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Finally Free — Ed Chrisman safe in U.S.

Ed Chrisman, left, with his son Gary Chrisman Sr., at the border crossing south of Yuma, Arizona. - Courtesy photo
Ed Chrisman, left, with his son Gary Chrisman Sr., at the border crossing south of Yuma, Arizona.
— image credit: Courtesy photo

After friends and neighbors of the Chrisman family gathered for prayer at

9 a.m. on March 14 at a fundraiser to benefit Ed Chrisman in the effort to get him out of Mexicali Prison in Mexico, Ed Chrisman was released and delivered to the border in the early afternoon.

“More than 150 friends and neighbors gathered for a continental breakfast,” said co-organizer John Koster. He and Larry Stickney planned the event and state Senator Val Stevens provided an update on her efforts to help get them released.

“My family called at 6:30 p.m. to tell us Grandpa was home safe,” said Chrisman’s granddaughter Tracy Chrisman Short.

Ed Chrisman and his grandson Gary Chrisman Jr. were arrested Jan. 8, after Gary took photographs of two young ladies with permission from their mother and they were sent to the Mexicali Prison, even after a court decided they were not guilty.

“The family was there at the prison visiting with Gary and Grandpa and all of a sudden the guards came up and told Grandpa that he had to go to the infirmary,” Short said, describing how it all came about.

Prison officials transported the 88-year-old Arlington Heights resident to the border and he sat there for five hours, not knowing what was going to happen next. The family also drove back to the border, wondering what was next to come.

“We think they were trying to sneak him back in the U.S. to avoid publicity,” Short said.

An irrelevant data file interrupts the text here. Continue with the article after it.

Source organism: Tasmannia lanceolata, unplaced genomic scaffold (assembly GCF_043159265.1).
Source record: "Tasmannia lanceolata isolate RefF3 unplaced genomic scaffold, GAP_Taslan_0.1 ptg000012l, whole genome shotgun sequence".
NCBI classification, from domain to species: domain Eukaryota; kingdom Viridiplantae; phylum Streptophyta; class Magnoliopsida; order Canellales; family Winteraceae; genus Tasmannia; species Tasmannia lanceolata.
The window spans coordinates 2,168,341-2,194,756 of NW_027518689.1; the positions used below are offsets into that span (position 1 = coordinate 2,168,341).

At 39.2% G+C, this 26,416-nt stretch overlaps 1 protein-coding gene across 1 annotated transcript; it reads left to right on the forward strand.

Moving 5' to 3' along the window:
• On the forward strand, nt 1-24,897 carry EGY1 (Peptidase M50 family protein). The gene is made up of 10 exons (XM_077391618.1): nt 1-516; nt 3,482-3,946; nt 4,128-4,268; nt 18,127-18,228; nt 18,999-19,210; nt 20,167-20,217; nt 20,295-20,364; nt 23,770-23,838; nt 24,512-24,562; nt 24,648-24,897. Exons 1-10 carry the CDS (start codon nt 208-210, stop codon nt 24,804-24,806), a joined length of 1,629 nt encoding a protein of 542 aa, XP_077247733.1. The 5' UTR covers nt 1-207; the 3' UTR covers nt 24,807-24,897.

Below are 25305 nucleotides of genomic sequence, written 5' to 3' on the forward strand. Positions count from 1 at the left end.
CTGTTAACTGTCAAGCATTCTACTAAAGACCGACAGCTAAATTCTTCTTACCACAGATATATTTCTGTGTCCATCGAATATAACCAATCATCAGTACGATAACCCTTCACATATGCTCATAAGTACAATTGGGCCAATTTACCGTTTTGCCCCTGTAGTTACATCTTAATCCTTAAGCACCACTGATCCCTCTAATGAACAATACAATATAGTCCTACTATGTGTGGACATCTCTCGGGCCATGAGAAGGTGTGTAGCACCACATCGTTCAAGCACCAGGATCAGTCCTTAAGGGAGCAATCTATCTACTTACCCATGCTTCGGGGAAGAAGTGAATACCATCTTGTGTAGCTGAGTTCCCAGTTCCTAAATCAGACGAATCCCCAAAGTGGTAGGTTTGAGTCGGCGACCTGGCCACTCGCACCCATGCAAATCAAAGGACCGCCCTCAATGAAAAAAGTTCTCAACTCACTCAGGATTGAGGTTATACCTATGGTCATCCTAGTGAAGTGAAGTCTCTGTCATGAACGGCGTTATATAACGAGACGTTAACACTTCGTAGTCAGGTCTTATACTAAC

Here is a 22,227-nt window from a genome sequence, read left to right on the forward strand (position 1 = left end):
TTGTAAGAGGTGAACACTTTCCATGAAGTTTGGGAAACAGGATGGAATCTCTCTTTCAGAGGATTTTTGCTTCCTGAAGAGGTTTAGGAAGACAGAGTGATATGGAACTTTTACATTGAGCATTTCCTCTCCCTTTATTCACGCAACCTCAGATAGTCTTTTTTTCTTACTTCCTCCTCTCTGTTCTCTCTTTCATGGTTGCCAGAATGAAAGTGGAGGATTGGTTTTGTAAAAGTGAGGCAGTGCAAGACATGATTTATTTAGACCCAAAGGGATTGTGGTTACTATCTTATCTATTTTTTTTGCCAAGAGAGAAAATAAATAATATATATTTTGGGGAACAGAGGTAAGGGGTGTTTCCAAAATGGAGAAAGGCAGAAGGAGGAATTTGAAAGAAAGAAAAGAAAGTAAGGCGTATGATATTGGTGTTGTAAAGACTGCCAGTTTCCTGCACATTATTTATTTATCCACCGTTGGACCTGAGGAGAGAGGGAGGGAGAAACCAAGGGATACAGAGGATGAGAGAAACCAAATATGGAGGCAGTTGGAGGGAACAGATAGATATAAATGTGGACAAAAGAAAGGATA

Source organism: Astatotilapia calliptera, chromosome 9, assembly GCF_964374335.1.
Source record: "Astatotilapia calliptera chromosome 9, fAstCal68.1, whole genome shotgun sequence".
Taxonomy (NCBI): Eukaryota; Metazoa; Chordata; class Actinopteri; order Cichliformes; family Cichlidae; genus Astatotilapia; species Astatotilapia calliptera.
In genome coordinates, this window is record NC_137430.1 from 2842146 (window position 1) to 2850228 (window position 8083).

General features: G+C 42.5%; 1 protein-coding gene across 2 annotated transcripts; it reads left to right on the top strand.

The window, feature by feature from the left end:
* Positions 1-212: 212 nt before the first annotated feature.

After Ed Chrisman finally crossed the border, the federal agents then told him he had to go back and go through customs, Short said. “It was really scarey,” she added.

“When he finally got released at the border, they took him to the hospital to get some blood tests done. They are waiting for the results now,” Short said Monday.

“He is sitting out on the deck enjoying the sun and is still trying to grasp that he is free.” She said that her grandfather, who lives in Arlington Heights and spends winters in Yuma with his son, plans to stay in Arizona with the rest of the family and do what he can to fight for Gary Jr.’s freedom.

“We are all going down for a big family reunion,” Short said.

She said that Gary Jr.’s father, Gary Chrisman Sr., is going to continue the same routine, driving down daily to Mexicali until his son is released.

Meanwhile, back at the Heights, Koster said the fundraiser brought in about $4,500.

“They will still need the money to get the grandson out of jail,” Koster said. “Gary Jr. still has to stand trial.”

Stickney said the Ed Chrisman Litigation Fund account at Key Bank will remain for those who want to help the family further.

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